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From Eric Sammer <e...@lifeless.net>
Subject Re: Running Hadoop across data centers
Date Wed, 13 Jan 2010 19:31:06 GMT
On 1/13/10 2:09 PM, Andrey Kuzmin wrote:
> On Tue, Jan 12, 2010 at 7:03 PM, Eric Sammer <eric@lifeless.net> wrote:
>> On 1/12/10 6:01 AM, Antonio Goncalves wrote:
>>> Thanks Eric and Phil for your inputs.
>>> We have 80% of our calculation that can be done in one datacenter, but the
>>> rest is heavy calculation. We are using some time consuming algorithm (such
>>> as Monte Carlo for example) that would take too much time in one datacenter.
>>> For this kind of computation we are thinking of using the second datacenter
>>> based in Germany. We haven't done all the study about the data, but I guess
>>> that for the 80% the data will be local to one datacenter, and for the 20%
>>> it would have to be distributed across datacenter. What we haven't worked on
>>> yet, is the size of this distributed data. If looks it would not be that big
>>> (maybe less than a 1Tb but it could grow when doing some calculation based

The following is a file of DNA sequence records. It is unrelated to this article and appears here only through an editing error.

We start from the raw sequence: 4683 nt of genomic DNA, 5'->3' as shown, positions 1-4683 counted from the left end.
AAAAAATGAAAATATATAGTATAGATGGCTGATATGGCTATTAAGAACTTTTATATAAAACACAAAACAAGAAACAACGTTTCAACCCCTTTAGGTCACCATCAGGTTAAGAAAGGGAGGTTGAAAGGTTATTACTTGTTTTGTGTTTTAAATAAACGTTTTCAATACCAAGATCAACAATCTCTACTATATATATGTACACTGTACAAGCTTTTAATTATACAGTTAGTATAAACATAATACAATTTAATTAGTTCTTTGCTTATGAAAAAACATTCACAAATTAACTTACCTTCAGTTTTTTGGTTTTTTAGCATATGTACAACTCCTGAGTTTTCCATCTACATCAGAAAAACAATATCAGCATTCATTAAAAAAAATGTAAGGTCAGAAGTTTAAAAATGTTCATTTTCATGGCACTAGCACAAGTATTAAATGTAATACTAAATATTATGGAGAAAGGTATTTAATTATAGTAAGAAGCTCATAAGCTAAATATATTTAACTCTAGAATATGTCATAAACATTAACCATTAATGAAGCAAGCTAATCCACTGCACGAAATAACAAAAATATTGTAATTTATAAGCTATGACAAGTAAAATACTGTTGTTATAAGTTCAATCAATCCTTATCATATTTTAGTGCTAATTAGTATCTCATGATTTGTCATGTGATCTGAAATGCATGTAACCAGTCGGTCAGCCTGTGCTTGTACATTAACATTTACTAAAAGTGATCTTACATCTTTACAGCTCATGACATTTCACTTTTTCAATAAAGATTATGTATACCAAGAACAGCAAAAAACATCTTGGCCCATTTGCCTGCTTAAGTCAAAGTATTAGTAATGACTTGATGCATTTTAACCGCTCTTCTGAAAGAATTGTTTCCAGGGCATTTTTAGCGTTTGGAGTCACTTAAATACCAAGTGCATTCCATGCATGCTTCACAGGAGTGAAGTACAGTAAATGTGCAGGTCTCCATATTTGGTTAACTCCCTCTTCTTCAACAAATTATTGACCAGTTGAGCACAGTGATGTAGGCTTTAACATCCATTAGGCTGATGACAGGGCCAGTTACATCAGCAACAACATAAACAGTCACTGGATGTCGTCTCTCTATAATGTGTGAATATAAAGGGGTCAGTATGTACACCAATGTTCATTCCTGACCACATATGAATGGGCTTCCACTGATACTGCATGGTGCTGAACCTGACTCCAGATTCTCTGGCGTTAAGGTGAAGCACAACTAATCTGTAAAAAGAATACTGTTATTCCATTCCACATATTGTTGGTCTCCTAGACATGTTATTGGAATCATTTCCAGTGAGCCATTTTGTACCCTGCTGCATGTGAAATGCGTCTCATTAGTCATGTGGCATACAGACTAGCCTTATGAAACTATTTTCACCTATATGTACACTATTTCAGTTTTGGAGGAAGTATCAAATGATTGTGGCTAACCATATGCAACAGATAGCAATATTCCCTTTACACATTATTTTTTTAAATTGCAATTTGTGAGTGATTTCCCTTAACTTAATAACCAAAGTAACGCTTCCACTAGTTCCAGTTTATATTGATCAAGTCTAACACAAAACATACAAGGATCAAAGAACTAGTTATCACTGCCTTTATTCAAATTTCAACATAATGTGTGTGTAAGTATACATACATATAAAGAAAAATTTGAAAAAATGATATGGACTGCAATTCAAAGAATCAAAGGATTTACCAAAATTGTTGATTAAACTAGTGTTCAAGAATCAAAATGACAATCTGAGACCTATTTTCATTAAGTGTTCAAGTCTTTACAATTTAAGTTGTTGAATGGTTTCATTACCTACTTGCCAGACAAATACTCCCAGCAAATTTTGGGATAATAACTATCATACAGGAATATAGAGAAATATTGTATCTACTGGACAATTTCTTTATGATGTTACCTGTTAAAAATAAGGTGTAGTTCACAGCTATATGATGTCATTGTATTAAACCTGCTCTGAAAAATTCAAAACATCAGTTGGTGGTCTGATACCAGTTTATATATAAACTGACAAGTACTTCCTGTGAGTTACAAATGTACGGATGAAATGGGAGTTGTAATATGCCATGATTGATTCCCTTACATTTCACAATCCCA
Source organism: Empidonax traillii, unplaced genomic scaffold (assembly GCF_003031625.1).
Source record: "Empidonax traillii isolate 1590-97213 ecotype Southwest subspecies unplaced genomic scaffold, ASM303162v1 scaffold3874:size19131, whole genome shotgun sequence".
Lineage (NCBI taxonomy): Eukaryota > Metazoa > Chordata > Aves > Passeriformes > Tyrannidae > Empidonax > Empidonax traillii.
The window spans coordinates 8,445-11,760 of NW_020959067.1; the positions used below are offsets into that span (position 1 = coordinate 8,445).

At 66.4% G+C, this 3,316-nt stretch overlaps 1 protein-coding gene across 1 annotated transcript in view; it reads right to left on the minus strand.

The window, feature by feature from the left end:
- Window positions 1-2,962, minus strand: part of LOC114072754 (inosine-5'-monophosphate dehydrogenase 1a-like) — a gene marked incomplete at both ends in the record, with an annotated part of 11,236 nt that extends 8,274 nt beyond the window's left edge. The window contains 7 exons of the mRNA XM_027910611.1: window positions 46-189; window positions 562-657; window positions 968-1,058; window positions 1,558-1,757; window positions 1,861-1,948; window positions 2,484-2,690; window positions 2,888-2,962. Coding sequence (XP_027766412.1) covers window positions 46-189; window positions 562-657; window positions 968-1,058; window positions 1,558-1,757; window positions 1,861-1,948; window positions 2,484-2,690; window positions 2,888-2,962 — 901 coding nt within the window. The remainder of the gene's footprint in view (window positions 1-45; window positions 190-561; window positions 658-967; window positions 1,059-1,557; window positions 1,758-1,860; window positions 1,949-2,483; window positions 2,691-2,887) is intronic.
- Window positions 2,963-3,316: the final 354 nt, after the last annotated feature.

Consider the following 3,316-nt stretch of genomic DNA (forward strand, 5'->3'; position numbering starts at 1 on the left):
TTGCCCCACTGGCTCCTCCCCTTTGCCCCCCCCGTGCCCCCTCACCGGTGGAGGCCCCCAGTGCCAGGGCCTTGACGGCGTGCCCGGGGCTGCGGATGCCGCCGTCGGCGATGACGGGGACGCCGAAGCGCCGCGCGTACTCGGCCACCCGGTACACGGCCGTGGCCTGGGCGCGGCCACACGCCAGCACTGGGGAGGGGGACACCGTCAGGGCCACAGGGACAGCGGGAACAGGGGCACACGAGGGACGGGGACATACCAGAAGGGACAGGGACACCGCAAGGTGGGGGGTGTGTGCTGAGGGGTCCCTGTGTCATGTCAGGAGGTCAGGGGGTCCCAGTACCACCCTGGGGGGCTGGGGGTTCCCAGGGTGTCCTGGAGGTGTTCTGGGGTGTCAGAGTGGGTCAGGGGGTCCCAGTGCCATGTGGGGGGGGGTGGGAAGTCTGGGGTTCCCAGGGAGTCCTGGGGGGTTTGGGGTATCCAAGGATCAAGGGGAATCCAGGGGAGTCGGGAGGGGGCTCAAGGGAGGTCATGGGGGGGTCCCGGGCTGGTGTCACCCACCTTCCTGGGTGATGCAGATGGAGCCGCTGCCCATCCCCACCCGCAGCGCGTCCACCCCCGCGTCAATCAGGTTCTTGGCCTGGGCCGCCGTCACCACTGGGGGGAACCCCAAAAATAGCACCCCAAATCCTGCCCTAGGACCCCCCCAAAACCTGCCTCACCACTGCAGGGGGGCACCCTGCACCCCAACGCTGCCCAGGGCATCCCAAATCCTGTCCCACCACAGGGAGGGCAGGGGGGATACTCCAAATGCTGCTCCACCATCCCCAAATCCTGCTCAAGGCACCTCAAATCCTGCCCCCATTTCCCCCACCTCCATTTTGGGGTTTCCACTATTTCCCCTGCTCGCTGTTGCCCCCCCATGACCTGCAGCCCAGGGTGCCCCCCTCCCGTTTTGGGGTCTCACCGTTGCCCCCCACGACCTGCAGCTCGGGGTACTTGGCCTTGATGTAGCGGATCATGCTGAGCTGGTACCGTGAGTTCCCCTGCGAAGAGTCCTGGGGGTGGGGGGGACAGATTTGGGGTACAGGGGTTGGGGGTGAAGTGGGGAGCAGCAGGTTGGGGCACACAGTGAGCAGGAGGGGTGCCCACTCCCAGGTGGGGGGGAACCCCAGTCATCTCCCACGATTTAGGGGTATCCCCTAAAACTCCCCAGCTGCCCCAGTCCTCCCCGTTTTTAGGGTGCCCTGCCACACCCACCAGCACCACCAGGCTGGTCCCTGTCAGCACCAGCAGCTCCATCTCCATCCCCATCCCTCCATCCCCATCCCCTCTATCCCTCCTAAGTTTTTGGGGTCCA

>>> on archived data).
>> Antonio:
>> The point here is that if you build one logical Hadoop cluster across
>> two data centers, then Hadoop will consider all nodes as candidates for
>> receiving work regardless of which data center the job is started in.
> Is Hadoop's job scheduler totally NUMA-unaware? The question holds for
> both cross-data center scenario being discussed and or single data
> center as well: just imagine the usual within-rack or between-racks
> scheduling decision.


Take a look at how replicas are assigned to data nodes[1] to see how
blocks are distributed. During M/R the job tracker will assign a map
task to a tracker where the input split is "as close to the data as
possible." Close is either data local (where the task tracker is running
on the same machine as the data), rack local (task tracker on a machine
in the same rack as the data), or not local at all. What I was saying is
that the third case is always possible (and undesirable).


Eric Sammer

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